Integrated tower, airfield and gate systems support the highest operational efficiency to minimise aircraft time on the ground. This, in turn leads to increased airport capacity with existing airport infrastructure, while the highest safety is maintained at all times. To understand how this can all be achieved through integration, let’s follow an airliner from approach to departure.
At every stage of the process, integrated systems can achieve time savings to reduce the total amount of time aircraft spend on the round, as well as improve the efficiency of airport resources to create cost reductions. Of course, the average savings will vary from airport to airport and will be affected by environmental conditions. For example, a follow-the-greens system will typically save much more taxiing time in poor weather than in good visibility.
APPROACH, RUNWAY AND GROUND CONTROL
The story begins while the aircraft is still inbound. The flight plan will have already generated and regularly updated an Estimated Landing Time (ELDT) in the Airport Collaborative Decision Making (A-CDM) platform.
When the aircraft touches down, an Actual Landing Time (ALDT) is generated and Air Traffic Control (ATC) guides the aircraft from the runway to the allocated gate, often passing through different controllers’ areas of responsibility, requiring individual taxi clearances.
How integration improves efficiency at approach
As the aircraft comes onto final approach, the Advanced Surface Movement Guidance and Control System (A-SMGCS) displays the gate (based on information created in the gate allocation system) to the air traffic controller and proposes the most efficient and safest taxi route to that gate, even before the aircraft has landed.
As the aircraft leaves the runway at one of the illuminated rapid runway exits, the A-SMGCS automatically monitors the actual aircraft position using the airfield’s surveillance systems. The end-to-end taxi route is dynamically updated if necessary by the A-SMGCS, or manually by ATC, and in conjunction with the intelligent airfield lighting system to actively route the aircraft along the cleared taxi route. Guidance is provided by an intelligent follow-the-greens system that turns on only the green taxiway centre line lights in front of the aircraft. This substantially reduces radio communication and the risk of flight crew becoming confused when all taxiways are lit. Not only is traffic flow more efficient, especially in poor visibility, but safety is also increased.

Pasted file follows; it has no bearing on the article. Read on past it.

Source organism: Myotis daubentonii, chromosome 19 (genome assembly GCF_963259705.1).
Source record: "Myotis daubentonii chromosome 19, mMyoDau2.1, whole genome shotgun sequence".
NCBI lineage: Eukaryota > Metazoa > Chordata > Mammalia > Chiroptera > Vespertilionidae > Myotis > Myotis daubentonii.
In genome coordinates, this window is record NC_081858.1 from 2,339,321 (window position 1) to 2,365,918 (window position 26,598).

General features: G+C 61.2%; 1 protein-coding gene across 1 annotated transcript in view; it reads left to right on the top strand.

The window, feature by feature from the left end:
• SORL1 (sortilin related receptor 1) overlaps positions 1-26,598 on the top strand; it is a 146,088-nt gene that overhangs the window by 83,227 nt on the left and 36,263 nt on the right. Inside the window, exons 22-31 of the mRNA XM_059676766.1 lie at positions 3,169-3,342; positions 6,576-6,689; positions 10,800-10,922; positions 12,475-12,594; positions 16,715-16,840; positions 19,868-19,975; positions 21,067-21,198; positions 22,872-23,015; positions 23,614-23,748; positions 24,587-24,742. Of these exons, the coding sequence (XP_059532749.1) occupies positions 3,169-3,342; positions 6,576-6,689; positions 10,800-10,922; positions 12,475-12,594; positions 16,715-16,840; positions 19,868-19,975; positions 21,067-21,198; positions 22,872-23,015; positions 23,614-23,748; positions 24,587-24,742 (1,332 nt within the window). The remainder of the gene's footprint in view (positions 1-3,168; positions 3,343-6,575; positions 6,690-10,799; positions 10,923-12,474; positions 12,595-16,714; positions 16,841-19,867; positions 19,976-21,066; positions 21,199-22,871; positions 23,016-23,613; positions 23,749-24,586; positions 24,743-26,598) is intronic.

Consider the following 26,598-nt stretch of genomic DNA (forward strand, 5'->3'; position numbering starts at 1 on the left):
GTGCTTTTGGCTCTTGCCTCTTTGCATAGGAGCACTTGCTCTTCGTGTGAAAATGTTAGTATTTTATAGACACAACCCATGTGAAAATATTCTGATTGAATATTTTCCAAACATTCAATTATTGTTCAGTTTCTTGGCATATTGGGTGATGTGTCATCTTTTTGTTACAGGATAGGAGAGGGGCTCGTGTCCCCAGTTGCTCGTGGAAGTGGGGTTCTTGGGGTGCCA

Safety is further enhanced by automatic control of stop bars by the integrated E-Strip, A-SMGCS and intelligent airfield lighting systems based on aircraft position, movement sequences and given clearances. However, ATC also has the option of manually controlling stop bars directly from the E-Strip System or A-SMGCS. These systems also automatically alert ATC of any runway incursions, route deviations, area infringements or other safety violations.
Should the unexpected happen, the taxi route to the gate is dynamically re-calculated and implemented following ATC approval. As the aircraft taxis across the airfield, it is monitored by the different area-responsible controllers who all have access to the same information from the A-SMGCS.
ATC controller workload in providing clearances to aircraft as they move across the field is further reduced by the integration with the A-SMGCS of an electronic flight strip (E-strip) system. The content of strips is automatically synchronized with the A-SMGCS, or can be updated manually.
How much time and money is saved?